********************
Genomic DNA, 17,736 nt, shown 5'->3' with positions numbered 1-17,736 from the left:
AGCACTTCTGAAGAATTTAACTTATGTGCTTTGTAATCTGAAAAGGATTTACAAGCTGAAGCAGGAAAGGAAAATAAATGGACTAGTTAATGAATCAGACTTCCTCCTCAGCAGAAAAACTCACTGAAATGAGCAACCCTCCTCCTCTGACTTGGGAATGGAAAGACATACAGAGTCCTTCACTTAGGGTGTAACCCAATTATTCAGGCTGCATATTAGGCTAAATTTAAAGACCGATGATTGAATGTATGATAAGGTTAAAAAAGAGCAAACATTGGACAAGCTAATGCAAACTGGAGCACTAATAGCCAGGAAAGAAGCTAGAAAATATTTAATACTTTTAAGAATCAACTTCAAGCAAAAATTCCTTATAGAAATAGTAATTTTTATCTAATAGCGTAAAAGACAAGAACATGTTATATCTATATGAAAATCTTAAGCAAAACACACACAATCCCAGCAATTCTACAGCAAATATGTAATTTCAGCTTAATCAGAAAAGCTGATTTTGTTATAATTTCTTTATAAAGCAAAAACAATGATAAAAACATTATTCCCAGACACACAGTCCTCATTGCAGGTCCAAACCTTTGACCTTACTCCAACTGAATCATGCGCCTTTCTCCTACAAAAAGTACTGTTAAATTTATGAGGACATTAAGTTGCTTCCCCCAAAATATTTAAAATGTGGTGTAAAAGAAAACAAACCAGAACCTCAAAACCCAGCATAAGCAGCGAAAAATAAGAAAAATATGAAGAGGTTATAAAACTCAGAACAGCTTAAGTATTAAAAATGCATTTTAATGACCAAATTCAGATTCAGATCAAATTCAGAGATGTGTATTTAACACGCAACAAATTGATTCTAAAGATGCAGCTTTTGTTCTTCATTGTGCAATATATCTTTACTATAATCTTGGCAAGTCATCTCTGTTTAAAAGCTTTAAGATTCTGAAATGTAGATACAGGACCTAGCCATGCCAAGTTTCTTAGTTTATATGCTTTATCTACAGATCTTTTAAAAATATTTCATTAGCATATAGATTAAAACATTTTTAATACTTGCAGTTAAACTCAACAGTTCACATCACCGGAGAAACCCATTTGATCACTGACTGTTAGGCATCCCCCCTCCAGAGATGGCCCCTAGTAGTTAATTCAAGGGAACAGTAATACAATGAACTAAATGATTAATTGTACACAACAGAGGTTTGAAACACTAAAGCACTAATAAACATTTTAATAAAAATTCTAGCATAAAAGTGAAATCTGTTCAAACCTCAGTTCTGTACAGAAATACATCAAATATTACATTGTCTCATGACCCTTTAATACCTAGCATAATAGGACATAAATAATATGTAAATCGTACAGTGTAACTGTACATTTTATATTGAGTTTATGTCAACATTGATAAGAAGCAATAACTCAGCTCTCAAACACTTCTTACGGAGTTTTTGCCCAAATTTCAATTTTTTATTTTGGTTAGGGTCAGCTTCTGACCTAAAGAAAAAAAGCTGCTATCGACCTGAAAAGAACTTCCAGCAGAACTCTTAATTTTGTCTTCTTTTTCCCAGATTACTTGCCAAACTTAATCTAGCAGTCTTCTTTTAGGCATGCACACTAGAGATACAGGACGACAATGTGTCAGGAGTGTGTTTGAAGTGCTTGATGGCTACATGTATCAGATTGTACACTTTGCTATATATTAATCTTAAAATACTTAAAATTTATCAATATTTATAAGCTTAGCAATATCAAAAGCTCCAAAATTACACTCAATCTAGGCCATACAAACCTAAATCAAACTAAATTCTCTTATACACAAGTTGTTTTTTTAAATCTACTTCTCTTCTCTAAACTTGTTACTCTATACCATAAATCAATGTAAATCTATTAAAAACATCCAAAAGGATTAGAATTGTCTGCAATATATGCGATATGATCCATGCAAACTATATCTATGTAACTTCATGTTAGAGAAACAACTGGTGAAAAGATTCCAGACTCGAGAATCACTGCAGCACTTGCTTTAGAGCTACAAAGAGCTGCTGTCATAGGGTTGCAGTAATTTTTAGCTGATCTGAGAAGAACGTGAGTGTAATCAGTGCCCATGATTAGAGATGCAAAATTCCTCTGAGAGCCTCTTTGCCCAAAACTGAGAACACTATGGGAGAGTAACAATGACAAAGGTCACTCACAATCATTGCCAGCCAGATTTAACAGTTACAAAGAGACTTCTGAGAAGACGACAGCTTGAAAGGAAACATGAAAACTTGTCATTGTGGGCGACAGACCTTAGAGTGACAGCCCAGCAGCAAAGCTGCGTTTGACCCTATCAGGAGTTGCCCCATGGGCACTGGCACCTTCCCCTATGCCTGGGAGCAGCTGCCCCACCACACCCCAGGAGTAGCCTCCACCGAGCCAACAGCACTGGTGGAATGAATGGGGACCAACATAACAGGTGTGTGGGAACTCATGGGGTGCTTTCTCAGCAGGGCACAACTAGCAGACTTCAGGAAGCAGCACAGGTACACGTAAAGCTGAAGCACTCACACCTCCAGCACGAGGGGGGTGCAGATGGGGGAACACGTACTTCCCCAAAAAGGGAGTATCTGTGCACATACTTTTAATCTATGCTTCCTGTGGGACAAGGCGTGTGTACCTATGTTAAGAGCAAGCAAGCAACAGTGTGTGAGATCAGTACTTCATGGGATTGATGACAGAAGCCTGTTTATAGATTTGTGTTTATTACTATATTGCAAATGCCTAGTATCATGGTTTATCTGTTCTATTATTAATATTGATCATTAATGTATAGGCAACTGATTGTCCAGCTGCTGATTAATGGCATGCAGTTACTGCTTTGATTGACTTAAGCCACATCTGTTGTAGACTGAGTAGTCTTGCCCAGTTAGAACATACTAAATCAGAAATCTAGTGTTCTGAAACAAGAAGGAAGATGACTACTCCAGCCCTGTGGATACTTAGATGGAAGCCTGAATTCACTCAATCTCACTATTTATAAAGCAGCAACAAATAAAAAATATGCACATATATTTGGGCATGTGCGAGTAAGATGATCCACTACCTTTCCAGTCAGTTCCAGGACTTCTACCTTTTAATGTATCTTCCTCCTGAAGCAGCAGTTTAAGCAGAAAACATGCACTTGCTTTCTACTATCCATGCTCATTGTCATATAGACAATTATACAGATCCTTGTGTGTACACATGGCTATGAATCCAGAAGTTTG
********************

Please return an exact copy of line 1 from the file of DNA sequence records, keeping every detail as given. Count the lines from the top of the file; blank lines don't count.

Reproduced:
Genomic DNA, 17,736 nt, shown 5'->3' with positions numbered 1-17,736 from the left: